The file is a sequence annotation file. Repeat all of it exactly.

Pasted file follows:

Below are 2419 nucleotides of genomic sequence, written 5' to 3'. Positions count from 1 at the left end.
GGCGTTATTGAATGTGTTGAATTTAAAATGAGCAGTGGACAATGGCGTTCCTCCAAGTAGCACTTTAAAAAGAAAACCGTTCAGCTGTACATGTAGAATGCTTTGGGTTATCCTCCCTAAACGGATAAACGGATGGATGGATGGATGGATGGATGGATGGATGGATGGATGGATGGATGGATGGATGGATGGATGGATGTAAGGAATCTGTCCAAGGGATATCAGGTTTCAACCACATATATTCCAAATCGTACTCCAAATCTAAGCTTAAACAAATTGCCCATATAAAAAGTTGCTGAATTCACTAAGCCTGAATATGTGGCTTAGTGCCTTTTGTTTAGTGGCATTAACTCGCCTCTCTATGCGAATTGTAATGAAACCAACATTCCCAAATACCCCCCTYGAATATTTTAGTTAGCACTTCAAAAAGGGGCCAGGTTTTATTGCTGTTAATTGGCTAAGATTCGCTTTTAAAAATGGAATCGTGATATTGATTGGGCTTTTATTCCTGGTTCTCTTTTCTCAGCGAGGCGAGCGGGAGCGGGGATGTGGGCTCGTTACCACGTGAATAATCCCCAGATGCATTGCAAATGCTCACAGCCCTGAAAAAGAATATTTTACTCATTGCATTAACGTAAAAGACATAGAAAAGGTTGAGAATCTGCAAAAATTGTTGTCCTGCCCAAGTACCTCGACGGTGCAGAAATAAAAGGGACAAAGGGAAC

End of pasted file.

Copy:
Below are 2419 nucleotides of genomic sequence, written 5' to 3'. Positions count from 1 at the left end.
GGCGTTATTGAATGTGTTGAATTTAAAATGAGCAGTGGACAATGGCGTTCCTCCAAGTAGCACTTTAAAAAGAAAACCGTTCAGCTGTACATGTAGAATGCTTTGGGTTATCCTCCCTAAACGGATAAACGGATGGATGGATGGATGGATGGATGGATGGATGGATGGATGGATGGATGGATGGATGGATGGATGGATGTAAGGAATCTGTCCAAGGGATATCAGGTTTCAACCACATATATTCCAAATCGTACTCCAAATCTAAGCTTAAACAAATTGCCCATATAAAAAGTTGCTGAATTCACTAAGCCTGAATATGTGGCTTAGTGCCTTTTGTTTAGTGGCATTAACTCGCCTCTCTATGCGAATTGTAATGAAACCAACATTCCCAAATACCCCCCTYGAATATTTTAGTTAGCACTTCAAAAAGGGGCCAGGTTTTATTGCTGTTAATTGGCTAAGATTCGCTTTTAAAAATGGAATCGTGATATTGATTGGGCTTTTATTCCTGGTTCTCTTTTCTCAGCGAGGCGAGCGGGAGCGGGGATGTGGGCTCGTTACCACGTGAATAATCCCCAGATGCATTGCAAATGCTCACAGCCCTGAAAAAGAATATTTTACTCATTGCATTAACGTAAAAGACATAGAAAAGGTTGAGAATCTGCAAAAATTGTTGTCCTGCCCAAGTACCTCGACGGTGCAGAAATAAAAGGGACAAAGGGAAC